Beatrice Daily Sun from Beatrice, Nebraska on January 23, 1990 · 2
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Beatrice Daily Sun from Beatrice, Nebraska · 2

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Beatrice, Nebraska
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Tuesday, January 23, 1990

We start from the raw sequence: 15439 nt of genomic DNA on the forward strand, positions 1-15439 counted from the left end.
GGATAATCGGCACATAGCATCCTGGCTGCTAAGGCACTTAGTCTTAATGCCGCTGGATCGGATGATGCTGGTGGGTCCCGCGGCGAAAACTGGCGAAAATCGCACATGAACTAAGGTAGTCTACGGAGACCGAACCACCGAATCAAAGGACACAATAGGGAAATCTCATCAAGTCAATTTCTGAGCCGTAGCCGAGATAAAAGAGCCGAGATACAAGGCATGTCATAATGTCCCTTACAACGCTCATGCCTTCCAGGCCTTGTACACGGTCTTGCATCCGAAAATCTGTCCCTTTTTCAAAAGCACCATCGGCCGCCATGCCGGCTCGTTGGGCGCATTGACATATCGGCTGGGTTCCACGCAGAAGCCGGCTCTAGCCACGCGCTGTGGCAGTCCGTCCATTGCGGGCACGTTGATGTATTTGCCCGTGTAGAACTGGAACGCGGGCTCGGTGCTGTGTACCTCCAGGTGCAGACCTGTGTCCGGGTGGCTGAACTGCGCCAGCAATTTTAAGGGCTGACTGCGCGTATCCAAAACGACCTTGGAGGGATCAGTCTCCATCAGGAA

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i Poll shows waiting period favored by Nebraskans for handgun purchase Beatrice (Neb.) Daily Sun, Tuesday, January 23, 1990 A-2 Abortion bill heads into continuing floor fight LINCOLN, Neb. (AP) Nebraskans overwhelmingly support legislation that would require a seven-day waiting period before the purchase of handguns, a telephone poll conducted for the Lincoln newspapers showed. In the state-wide poll of 450 Nebraskans, conducted Jan. 15-17 by National Research Corp., 87 percent expressed support for such legislation. Only 11 percent opposed waiting period laws. The poll published in Tuesday's editions of The Lincoln Star had a a margin of error of plus or minus 4.6 percent. Respondents in the state's more rural 3rd District were less likely to support such legislation than residents of the eastern 1st and 2nd Districts, which include Lincoln and Omaha. The level of support was 78 percent among the 141 3rd District residents polled versus around 90 percent for residents of the 2nd and 1st Districts. Among those polled were 106 Nebraskans, or slightly less than 25 percent, who identified themselves as handgun owners. The poll indicated 34 percent of men and 13 percent of women in the state possessed handguns. En Brief Bomb threats are prank calls What started out as a bomb scare at a local grocery store early Tuesday morning turned out to be nothing but two prank tele phone calls from a Beatrice man, According to Beatrice Police, a dispatcher received a call on the 911 line at 4:02 a.m. Tuesday. A man said that Econotoods had just received a "bomb scare" byjelephone. The caller would not give his full name, identifying himself only as Keith. He said he worked at Econofoods. . An officer immediately went to Econofoods, police said, but discovered there had been no bomb threats. . At 4:14 a.m., the dispatcher received another call, again from a man saying Econofoods had been threatened. The dispatcher wasn t sure if it was the same man. The 911 calls were traced to a Beatrice residence, where police found a 54-year-old man. The man, whose name was not Keith, first denied making the calls, saying he heard about the bomb scare on television. He then confessed to police to making the calls and said he would have no reason to bomb Econofoods. No charges were expected to be filed, police said. Kiwanis proceeds to lights fund The Beatrice Noon and Early Risers Kiwanis clubs donated more than $800 to the Winter Lights fund this month. The two clubs donated $802, which was proceeds from the second annual soup supper sponsored by the groups during the Winter Lights Festival in November. The money was presented to a Winter Lights committee representative on- Saturday, Jan. 13, at a meeting of the Early Risers Kiwanis Club at the Beatrice Inn. Budget workshop in Beatrice A budget workshop to assist those preparing budgets for cities, townships, fire districts and other governmental subdivisions will be conducted by State Auditor Ray A.C. Johnson and members of his staff in Beatrice on Thursday, Feb. 15. The seminar will begin at 7 p.m. in the Jackson Building Conference Room of Southeast Community College-Beatrice. Orr is Fairbury banquet speaker From page 1 With the 150th anniversary of the Oregon Trail approaching in 1993, Mrs. Orr said Rock Creek Station and the surrounding area could become, a large tourist attraction. "People are fascinated with anything having to do with the Old West," she said. "This area could become of great interest." In fact, she said, 1990 will provide more opportunity for improvement in the state. "We must be prepared to make economic choices . . . focus attention on preserving and protecting the quality of life evident in Nebraska. "I am confident that people like us working together can make Fairbury one of the greatest success stories of the decade," she said. , - Shirley Howell.'Fairbury mayor from 1980-88 and co-owner of Howell Lumber Co., was presented the Community Service Award by Chamber President Doyle Buchmeier at the banquet. Among other activities, she was the first city councilwoman in Fairbury, and the 1988 Fairbury Business and Professional Women's organization Woman of Achievement. The Kiwanis Barbershop Quartet performed at the banquet and serenaded Mrs. Orr. . Industrial site gets shot in arm From page 1 Ball Complex 11 recommended by Lee Papal, chairman of the recreation board. on buyers, and help ensure they are not convicted felons, he said. Unlike the Brady Bill, it would, impose the same requirement on sales of secondhand pistols. Clark said that provision was designed to prevent felons from obtaining used handguns or acquiring guns through buyers who can pass background checks. ., , , ; Currently 23 states have some type of Legislation that would require a seven- waiting law on me day waiting period before the transfer of Ashford md T6m Wyld a media represen- ownership of handguns is pending before tative of Washington office of the lawmakers nationally and in Nebraska. National Rifle Association, said they was not Nationally the legislation is known as .the surprised by the results of the Nebraska poll. Brady Bill. That legislation was the model Ashford said polls in other states had for Omaha State Sen. Brad Ashford's similar results. LB642, which is to be debated in the Legis- Wyld said the poll indicated many lature this year, Ashford aide Doug Clark Nebraskans , had not been informed of sald. . . .-,' ' . research showing waiting periods of a week Like the Brady Bill, LB642 would require or 10 days would accomplish little more a seven-day waiting period on purchases to than on-the-spot background checks of the allow police to conduct background checks type used in Virginia. Nursing homes face new fed rules on restraining residents By Ed Howard Associated Press writer The auipmenl order wai tabled for two weeks. The rec board and City Council will meet Jan. lion mall annually from Kansas Department of Transportation for thii purpose. equipt 3 1 at 7 p.m. at the Lakeview conceiiion Hand to itudy the equipment order. tween Highway! 77 and 36 that lies within the city limits. The city receives $2,000 a mile . The recreation budget for 1990 is J72.572, not including the swimming pool Highway maintenance Approved continuing maintenance of the 3.4 i mile link be- Dlspoaal service Accepted a low bid of $163.20 a month from ACKE Trash Service, Maryrville, for collection from seven buildings and sites in the city. The other bid was $270 from Temps Disposal Service, Maryiville. Tile work Accepted a bid of $886 from Feldkamp's, Maryiville, for tile removal underlay and tile at the Bulldog Barber Shop on the Koeiter Block. The other bid was $515 from R L Dusin, Washington, but didn't include ule removal. Cable rate Heard from Beatrice Cable Televiiion that there will be a $2 increaie in sates beginning March 1. Subscribers will be sent a notice of adjustment in their February statements. Special meeting Scheduled a meeting for 7 p.m. Feb. 5 at the City Hall for builders, building contractors and City Council members to discuss proposed licensing requirementi. Fair gate admission increased KEARNEY, Neb. (AP) The Nebraska State Fair Board has approved a 25 percent increase in gate admission prices for the 1990 fair to help cover losses at State Fair Park in Lincoln, which increased six-fold from 1988. A preliminary financial statement showed the state fair, the horse-racing meet and off-season activities at the park together suffered an operating loss of $396,345 in 1989, compared with a $65,316 loss in 1988. The $1 increase in adult gate admission from $4 to $5 was approved Saturday at the board's annual meeting. Slate Fair Kiwiwbi .villi ksniu UIU J.IUIIUUJT lllIJl. -I 11V. SI VV J 1 dUVUUtt tickets also will increase from $2 to $3. Skold said the board will consider additional increases in prices I for night entertainment shows during its next meeting in February. Last year those tickets cost from $12 to $15. The Stale Fair Park racing meet, aided by off-track simulcasting, showed a $313,374 profit. But the 1989 fair and off-season activities had a combined loss of $709,719, the statement presen ted by State Fair Board President Russ Chrislcnscn said. , LINCOLN, Neb. (AP) Sen. David Bernard-Stevens Tuesday accused his colleagues of running roughshod over democratic principles as he used procedural votes to tie up a bill that would require a parent be notified before a minor has an abortion. The debate on LB769 entered its second day with the possibility of continued parliamentary maneuvering. Bernard-Stevens said the guiding principles of the democracy dictate that rules be observed to protect free speech and to see that the minority voice is heard. He said lawmakers were resorting to "brute force" rather than facing serious questions about the pending bill. Lawmakers rejected Tuesday, 14-18, a Bernard-Stevens motion to reverse their previous decision and to allow him to of- LINCOLN, Neb. (AP) f Some Nebraska nursing home residents tied to their beds and chairs for their own protection might be. untied under federal rules that will take effect in October, local administrators said. The change will require more staff and a change of philosophy for nursing homes and families, they said. New rules will ban physical restraints and psychoactive drugs "for purposes of discipline or convenience, and not required to treat, the resident's medical symptoms." Restraints will be used only to ensure the physical safety of residents and only with doctors' orders. Nursing homes have long used restraints to protect elderly residents from injuries, said Pat Snyder, executive director of the Nebraska Health Care Association. The association represents most of the state's nursing homes. Restraints most often are used with people who are unsteady on their feet, have poor balance, tend to wander or who act aggressively toward other residents. The restraints vary from belts tied around a person's waist to locked vests and special wheelchairs with locking trays. Some lists count bedrails as a type of restraint. State rules require that nur-; sing home staff check restraints every halt hour and release people for 10 minutes every two hours to exercise. The rules also say restraints can be used only when ordered by a doctor and the doctor must specify the type Weather of restraint and when it should be used. But the safety that restraints offer comes at the expense of residents' freedom, Ms. Snyder said. Banning restraints will require nursing home staff to rethink freedom versus safety, she said. "I think we're going to need to do an intense amount of training on the philosophy of a restraint-free environment before they will accept it," Ms. Snyder said. Bill Page, director of the state Bureau of Health Facilities Standards, said he favors tipping the balance toward residents' rights and freedoms even if it means greater risks. "There's a certain dignity of risk involved in living. I think there is a place for restraints, but only when it gets down to injury to self or others. In general, I would be opposed to myself or a family member being tied in a chair or bed," he said. Restraints can . cause problems, injuries and even death. More commonly, they can lead to pressure sores, incontinence, 'physical deterioration, , 9 emotional withdrawal, depression, behavioral and other problems. State Health Department records show that violations of the regulations are common in Nebraska nursing homes. Homes have been cited for not releasing" people often enough and for using restraints without a doctor's order. . Neither Snyder nor Page said they knew of any nursing homes in Nebraska that have given up using restraints entirely. "Mv concern is that no one seems to care if we pass a good bill. They just want to pass a bill that resembles the Minnesota law that the federal appeals court said was constitutional," Bernard-Stevens said. "They don't seem to care if the Minnesota law is any good or to have any interest in whether we can write a better law that would better serve these young women," he said. Mrs. Labedz, chief sponsor of the bill that has 28 other co-sponsors, had hoped to take up a motion to suspend the rules and force a vote on the bill's advancement Monday the 17th anniversary of the U.S. Supreme Court decision legalizing abortion. An amendment Bernard-Stevens proposed would provide additional rights and services to pregnant minors. He put it before lawmakers by withdrawing one amendment fer his proposed changes to and substituting a new version. LB769 in seven parts. When the motion failed, he promptly offered another motion to reconsider the vote he had just lost. Sen. Ernie Chambers of Omaha concurred with Bcmard-Stevens, saying a majority of lawmakers wanted to push the bill through because it involved abortion. Chambers chastised Lt. Gov. Bill Nichol for ruling that Bernard-Stevens couldn't divide the amendments because legislative rules clearly give a senator that right. Sen. Bernice Labedz of Omaha said Nichol had ruled for Bernard-Stevens initially but then bowed to the will of the legislative majority. Mrs. Labedz told Bernard-Stevens that she was angry and that although she had planned to leave the Legislature, "you may force me to run at age 72 because I'd drop dead at this microphone before I let you get away with what you're getting away with." Bernard-Stevens led manuevering that left LB769 sitting lit the first stage of floor consideration, where it has. been since last yean ; ' Supporters of the measure need 30 votes to suspend the rules. Only 25 votes would be needed to advance the bill itself. Bernard-Stevens said Monday that some lawmakers want to use the bill as an anti -abortion measure, not to provide a parental notification program. "I would be the first to say that I favor some parental notification procedures in the law," Bernard-Stevens said Monday. He then unveiled what veteran lawmakers said was a new one to them: He asked that the lengthy amendment be considered in 19 separate sections, a situation that could lead to hours of debate. Bemard-Stevens said he would have his ideas considered even if he had to offer them as 19 separate amendments. "You're a sly fox Bernard-Stevens," said Sen. Elroy Hefner , of Coleridge, a supporter of the bill. . "I would hope that you understand that I am a sincere, sly fox," Bemard-Stevens replied. Labedz demanded to know why Bernard-Stevens hadn't informed her in advance Of his plans. "I may be a sly fox," he said. "I am not a fool!" Bemard-Stevens move threw up what turned out to be an insurmountable road Block. When a series of complicated parliamentary maneuvers on both sides were over, the Legislature had adjourned for the day without a vote on advancing the bill. - Bemard-Stevens said - the amendments he offered to the bill "are entirely and completely sincere.".. , . ' ' "My problem is that, it seems to me, you have some people within and without the Legislature who want to use this as anti-abortion legislation, a bill that would reduce the number of abortions ... It is supposed to be a vehicle to give us parental notification, with some exceptions, when a minor elects to have an abortion," he said. Mild to continue due upper air systems By The Associated Press A series of fast moving upper air disturbances will sweep across the Plains through tomorrow, leaving Nebraska with continued mild temperatures through Wednesday. The National Weather Service to 25 mph. Elsewhere over central and eastern Nebraska winds remained variable in direction with speeds around 5 to 10 mph. The state forecast calls for increasing cloudiness tonight with lows in the mid-teens to mid-205. It will be cooler Wednesday ... . Beatrice and area Tonight, increasing cloudiness. Low in the mid 20s. Northwest wind 15 to 25 mph becoming west around 10 mph. Wednesday, mostly cloudy, breezy and cooler. High near 40. all ht kWV.'J:fld! dr " L 4 a i .. t ii-iiimn The Accu-Weather forecast for noon. Wednesday, January 24 Una anew high tawnpamluraa. says it will be windy during the daytime hours with variable . and still be somewhat windy. It cloudiness through the penod. win rjc partly sunny in the Thickening high clouds have southwest and mostly cloudy in kept skies mostly cloudy over the northeast Highs Wednesday the eastern half of the state since will be in the mid-30s to lower midnight, while western areas were mostly clear. Predawn temperatures ranged from the 20s in the south central and southwest to the mid -to to upper 30s across much of the southeast. The state's overnight low as of 7 a.m. today was 17 at Cozad, while Chadron held the state high Monday with 59. It was breezy in the Panhandle with winds out of the west at 15 H igh and low temperatures and precipitation in Beatrice as of 7 a.m. Tuesday, Jan. 23: High, low 46 30 High, low a year ago 59 28 Precipitation this month .92 Precipitation this year .92 Prccip. to date last year .01 Sunrise Tuesday 7:44 a.m. Sunset Tuesday 5:34 p.m. K ansas extended lorecasi Thursday through Saturday. mild Thursday with little if any precipitation expected throughout the period. Highs in the upper 4()s to Unid-5()s Thursday, cooling to the 30s on Saturday. Lows in the 20s Thursday and Friday, dropping to the tccas on Saturday. 40s. Nebraska extended forecast Thursday through Satur-' day: Mostly cloudy Thursday and Friday. Fair Saturday. Highs in the 40s Thursday and 30s Friday and Saturday. Lows in the teens to lower 20s Thursday cooling to 5 to 15 by Saturday. Previous day's high temperature. Overnight low as of 6 or 7 a.m. CST Tuesday. Precipitation last 24 hours. Sky conditions as of 7 a.m. CST. HI U Pre Sky Aimwonh 48 33 dr Alliance 45 24 dr Bcatnce 46 30 cdy Broken Bow 47 21 clr Chadron 59 28 cdy CoMd 47 17 clr Falls City 52 32 cdy Grand Iiland 46 26 dr Hastings 48 28 clr Imperial 41 23 clr Kearney 46 26 clr Kimball 51 23 clr Lincoln 48 27 clr McCot 43 32 . - clr Mullen 45 30 clr Norfolk 50 25 clr North Plait 42 20 clr Omaha 45 34 clr O'Neill. 42 28 clr ScotublufT -45 M) clr Valentine 56 2 clr The. state high Monday was I . 40 I Tak I A( M COLO aVAfsat STATXtovrr C'WO Aocu-Wao hm , He mm low tMomma iw rsromit ftuwi snow- kc snwr n cloudy ciouor Tuesday Tarawa ait par mu days high, over Haiti loo. HI 36 35 Alt.ny.N-Y Alhuoaeroas Amanita Anchoraas AahrviUc AUaoB) AOanotGty Aui Ballast tip Bawaijhanl Banana torn Beam BrovaaWal Buffalo Bnmioa.Vi Ca OarU-.SC CWIa.oo.WVa. Qwloat.N C 59 at Chadron. low as of 7 a.m. Cozad. The overnight CST was 17 at Clacato O land CdantaaJC. Cotant Otua CoBoar LM U Dallas Dayva U 25 a 40 26 21 31 26 41 JO 34 3J 20 31 24 37 26 27 20 48 31 3 21 21 29 24 34 23 II 54 2t Pre Ot!li .11 ra .' dr dr 29 coy 1 m coy coy Do Mom Dnml Dolus rJPaso hvaaaviUc rutMoas hrgo RaiilafT C ndftapds Ca rails OlWIaa'lltAJN C Iknfara Iklna Ifcndnli coy kxlnd r a-taonXaa. ra JacanviUt coy kacaa la RanaaaCay Las Wjia LaHtRuct ' Loa Anarioi dr m coy dr oy coy coy Labtoca m at coy coy MianaBcaca Maaad-Uckaaa au a MptaS'Paat Saaaoilla Sr. Oka Nr. Vat Cy Narlna.Va. 48 40 37 34 57 36 14 y n 35 41 57 33 49 12 71 44 63 67 37 57 57 67 73 54 66 64 II 71 40 40 64 66 47 37 31 32 23 ! 43 33 20 30 21 If 33 30 16 27 71 41 31 35 34 33 42 34 4 31 34 4 45 71 53 26 30 M 41 37 34 .01 15 aa .01 dr NonaRm 42 20 coy Okuhnma Cay 63 51 ra Omaha .45 33 an Oriancn 77 40 dr Philadelphia 47 24 cdy Photos 67 30 cdy FWaburtli 40 27 cdy Portland .VUmt 19 ) ( dr Pmland.0- 41 41 J7 m Pro it m 34 24 SI cdy Rakiat 60 32 coy RaoafCay 30 31 oy R 41 16 cdy Richmond 37 33 l Saounaao 57 34 cdy SlLoaaj 34 42 cdy Sail I r Cay 31 24 m SasAaoon 71 51 cdy SaaDto 71 41 aa tarnncaca 61 46 cdy SaaaaiUJL 13 69 05 dr Sana tt 34 14 cdy SlSoMans 30 24 df Scania 46 31 l coy Shm rt 7J 47 dr SaaaFalh 42 27 cdy Saosant 42 34 .03 cdy Syraax 3i fl6 dr Tanpa Si Pmfca 77 30 cdy Ta, 37 yt aa Taojoa 63 51 j07 cdy Talis ,7 52 cdy WiAntm.DC. 53 34 cr Widiia 37 j7 coy WJknBn 34 31 01 WianntuOlil 41 2 df dr cdy coy cdy dr coy coy coy di coy coy coy dr dr a coy coy coy as cdy dr dr coy coy dr coy coy